It’s no secret that MHH has been pounding the table for Smith, and it bears mentioning that the Broncos brought him in for a visit. I suppose it could be argued that we even have a man-crush on him. But there’s a reason why.
At 6-foot-5, 271 pounds, Smith has the versatility to play any position in a 3-4 front seven. And according to the Mock Draft Muncher, his average draft position is 45.94, confirming that he likely won’t be there at No. 59, but also suggesting there might be better talent ahead of him.
The scouting community is relatively bi-polar on Smith. He’s seen as either a sure-fire first round prospect, and rookie difference-maker, or a second-to-third rounder. Obviously, MHH sees him as the former. He wouldn’t necessarily solve the Broncos problems at nose guard, but he would add young depth behind Wolfe and Jackson, and offer the team a solid foundation for when both starters hit unrestricted free agency following 2015.
As for an edge rusher, the Broncos are relatively set at this position, but if a top prospect plummeted in the first round, I could see the team taking advantage of it. Perhaps Missouri's Shane Ray or Nebraska's Randy Gregory—two low-floor, high-ceiling prospects. Gregory comes with off-the-field concerns, hence the possibility of him falling.
The other name that keeps popping up for the Broncos across a wide variety of mock drafts is Minnesota tight end Maxx Williams. Williams is an intriguing prospect and one whom Peyton Manning could likely turn into a perennial Pro Bowler, but if Elway is telling the truth and he’s looking for “immediate starters”, especially in the first, then Williams doesn’t make much sense.
The Broncos signed Owen Daniels and re-signed Virgil Green to fill out the roster at tight end. They also signed James Casey to a one-year deal—a guy who can play anywhere at tight end, as well as line up as full back. Daniels and Green will compete for the starting position at tight end, but it likely won’t matter who officially winds up on top of the depth chart, with how many two-tight end sets Gary Kubiak likes to utilize.
The argument for Williams is that he’s a rare talent whom teams would rue, should they choose not to take him in the draft. The fact that Owen Daniels is entering his tenth season also lends credence to the possibility of drafting Williams at No. 28, but Daniels also signed a three-year deal, which means he’ll be around for a while, as did Green.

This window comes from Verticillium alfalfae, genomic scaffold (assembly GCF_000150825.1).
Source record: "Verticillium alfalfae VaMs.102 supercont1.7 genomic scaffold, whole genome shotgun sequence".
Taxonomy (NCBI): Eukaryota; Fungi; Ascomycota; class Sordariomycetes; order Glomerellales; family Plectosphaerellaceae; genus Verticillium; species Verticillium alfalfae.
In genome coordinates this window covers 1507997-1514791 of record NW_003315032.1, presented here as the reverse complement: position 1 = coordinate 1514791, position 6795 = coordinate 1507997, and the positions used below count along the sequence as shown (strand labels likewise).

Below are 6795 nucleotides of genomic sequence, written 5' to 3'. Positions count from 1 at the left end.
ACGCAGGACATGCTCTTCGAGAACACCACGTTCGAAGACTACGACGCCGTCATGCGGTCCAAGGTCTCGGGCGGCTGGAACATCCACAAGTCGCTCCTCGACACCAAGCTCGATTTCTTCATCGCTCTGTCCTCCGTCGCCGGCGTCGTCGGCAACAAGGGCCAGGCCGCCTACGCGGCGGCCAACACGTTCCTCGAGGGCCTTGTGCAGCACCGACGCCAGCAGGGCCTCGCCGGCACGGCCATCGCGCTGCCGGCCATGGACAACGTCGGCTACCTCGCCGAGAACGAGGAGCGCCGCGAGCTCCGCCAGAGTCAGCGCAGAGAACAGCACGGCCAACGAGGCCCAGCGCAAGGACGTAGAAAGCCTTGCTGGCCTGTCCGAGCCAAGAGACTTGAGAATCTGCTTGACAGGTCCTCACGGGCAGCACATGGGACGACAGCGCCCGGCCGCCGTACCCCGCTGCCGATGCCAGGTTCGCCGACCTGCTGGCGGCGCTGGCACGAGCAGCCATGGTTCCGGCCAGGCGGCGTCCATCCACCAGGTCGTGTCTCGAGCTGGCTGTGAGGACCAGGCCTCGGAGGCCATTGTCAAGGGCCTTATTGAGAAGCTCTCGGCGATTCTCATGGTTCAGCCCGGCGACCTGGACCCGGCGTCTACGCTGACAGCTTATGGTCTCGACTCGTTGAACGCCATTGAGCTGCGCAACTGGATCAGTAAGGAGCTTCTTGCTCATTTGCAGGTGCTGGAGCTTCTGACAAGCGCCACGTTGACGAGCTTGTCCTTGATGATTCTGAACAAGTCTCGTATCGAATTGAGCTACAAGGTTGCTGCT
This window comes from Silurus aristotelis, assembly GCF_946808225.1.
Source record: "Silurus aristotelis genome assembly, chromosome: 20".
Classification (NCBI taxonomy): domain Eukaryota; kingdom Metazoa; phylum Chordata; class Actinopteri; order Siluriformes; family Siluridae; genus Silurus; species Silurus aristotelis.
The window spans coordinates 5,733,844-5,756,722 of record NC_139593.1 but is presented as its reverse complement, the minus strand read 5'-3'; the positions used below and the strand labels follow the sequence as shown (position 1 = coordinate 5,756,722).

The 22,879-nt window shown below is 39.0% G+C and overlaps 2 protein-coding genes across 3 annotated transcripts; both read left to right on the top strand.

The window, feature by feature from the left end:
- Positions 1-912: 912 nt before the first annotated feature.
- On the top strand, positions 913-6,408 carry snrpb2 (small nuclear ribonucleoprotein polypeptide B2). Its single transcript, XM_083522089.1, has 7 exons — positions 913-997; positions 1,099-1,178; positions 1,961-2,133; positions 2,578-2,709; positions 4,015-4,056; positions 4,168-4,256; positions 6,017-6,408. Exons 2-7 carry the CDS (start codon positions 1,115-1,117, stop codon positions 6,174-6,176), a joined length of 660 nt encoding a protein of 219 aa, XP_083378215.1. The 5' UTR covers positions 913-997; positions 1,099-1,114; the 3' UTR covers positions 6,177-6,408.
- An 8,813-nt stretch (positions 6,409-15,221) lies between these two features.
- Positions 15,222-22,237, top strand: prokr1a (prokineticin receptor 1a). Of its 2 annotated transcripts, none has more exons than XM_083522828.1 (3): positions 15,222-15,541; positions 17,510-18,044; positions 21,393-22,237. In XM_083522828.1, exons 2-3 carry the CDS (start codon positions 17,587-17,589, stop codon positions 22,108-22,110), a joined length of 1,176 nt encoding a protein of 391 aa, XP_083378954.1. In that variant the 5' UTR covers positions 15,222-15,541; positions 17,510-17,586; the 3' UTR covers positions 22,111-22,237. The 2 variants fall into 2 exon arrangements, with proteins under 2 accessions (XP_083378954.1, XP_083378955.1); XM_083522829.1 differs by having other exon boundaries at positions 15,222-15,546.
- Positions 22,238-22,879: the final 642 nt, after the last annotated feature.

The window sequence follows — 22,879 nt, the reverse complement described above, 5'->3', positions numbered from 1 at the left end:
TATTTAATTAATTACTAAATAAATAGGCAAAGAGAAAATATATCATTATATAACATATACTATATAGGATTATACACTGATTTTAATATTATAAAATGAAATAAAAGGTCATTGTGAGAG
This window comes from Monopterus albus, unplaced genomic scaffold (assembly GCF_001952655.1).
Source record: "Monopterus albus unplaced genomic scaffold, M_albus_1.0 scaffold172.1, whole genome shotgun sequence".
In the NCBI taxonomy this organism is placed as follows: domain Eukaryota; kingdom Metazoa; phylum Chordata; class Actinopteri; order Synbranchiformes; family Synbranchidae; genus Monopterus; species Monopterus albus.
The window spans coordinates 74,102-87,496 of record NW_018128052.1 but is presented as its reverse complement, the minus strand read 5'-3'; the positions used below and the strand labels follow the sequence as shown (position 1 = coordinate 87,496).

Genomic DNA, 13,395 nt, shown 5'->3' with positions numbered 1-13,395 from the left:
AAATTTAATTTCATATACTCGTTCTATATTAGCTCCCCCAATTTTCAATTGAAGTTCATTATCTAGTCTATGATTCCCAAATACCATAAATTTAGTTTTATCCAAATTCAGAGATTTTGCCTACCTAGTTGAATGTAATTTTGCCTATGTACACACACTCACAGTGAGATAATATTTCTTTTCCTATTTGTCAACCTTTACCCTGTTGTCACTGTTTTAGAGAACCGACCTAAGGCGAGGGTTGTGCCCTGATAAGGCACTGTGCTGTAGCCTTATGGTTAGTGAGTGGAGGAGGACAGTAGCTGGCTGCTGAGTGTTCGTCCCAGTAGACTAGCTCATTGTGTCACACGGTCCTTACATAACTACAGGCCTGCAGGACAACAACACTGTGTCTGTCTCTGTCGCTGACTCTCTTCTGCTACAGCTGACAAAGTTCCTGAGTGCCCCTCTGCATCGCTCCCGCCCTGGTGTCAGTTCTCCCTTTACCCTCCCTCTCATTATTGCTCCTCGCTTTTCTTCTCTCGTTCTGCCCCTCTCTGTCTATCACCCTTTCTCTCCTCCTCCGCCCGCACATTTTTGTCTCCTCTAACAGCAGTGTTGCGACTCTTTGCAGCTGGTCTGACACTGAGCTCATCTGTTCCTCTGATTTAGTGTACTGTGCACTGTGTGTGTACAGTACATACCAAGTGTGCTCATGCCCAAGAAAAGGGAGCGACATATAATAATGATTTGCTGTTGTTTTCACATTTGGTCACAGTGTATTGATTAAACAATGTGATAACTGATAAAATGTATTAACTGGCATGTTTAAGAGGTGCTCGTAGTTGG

The Broncos don’t have a sure-fire starter at left guard, but between free agent signee Shelley Smith and the young guns mentioned by Kubiak—Ben Garland and possibly Michael Schofield, the team has options. And it’s rare to see a guard drafted in the first round. Guys like Duke’s Laken Tomlinson, who in fairness might not be a scheme fit, and Hobart’s Ali Marpet, could be had in the second or third round.
As for drafting a center, one of the trendier mocks to the Broncos at pick No. 28 is Florida State’s Cameron Erving. However, the team has a young developmental center in the zone blocking scheme mold in Matt Paradis, whom the team is reportedly high on, as mentioned by Kubiak at the owner's meetings.
They also recently traded away a 2016 fourth round pick, in exchange for center Gino Gradkowski and a 2016 fifth round pick. Gradkowski has starting experience, as well as time in Kubiak’s system last season in Baltimore. To further suggest the Broncos won’t go center in the first round, I present Manuel Ramirez.
Ramirez is the center on-roster Manning is most familiar with and was mentioned by Kubiak in his presser at the NFL owner’s meetings as being one of the “three older guys” on the offensive line, whom Kubiak has penciled in as starting. With Ramirez, it could be left guard, but more likely, it’s center.
The Broncos definitely need to add a center in this draft, just in case Paradis doesn’t pan out, but if they’re looking for an immediate starter and one who doesn’t fill a role already held by an above average starter, then they probably won’t go that direction in the first round, which rules out Erving.
At the end of the day, we don’t have a crystal ball. We cannot with absolute surety guarantee which player or even which position the Broncos will select in the opening round of the NFL Draft. But if I’m a betting man, I don’t think it’ll be offensive line. My gut tells me it’ll be defense.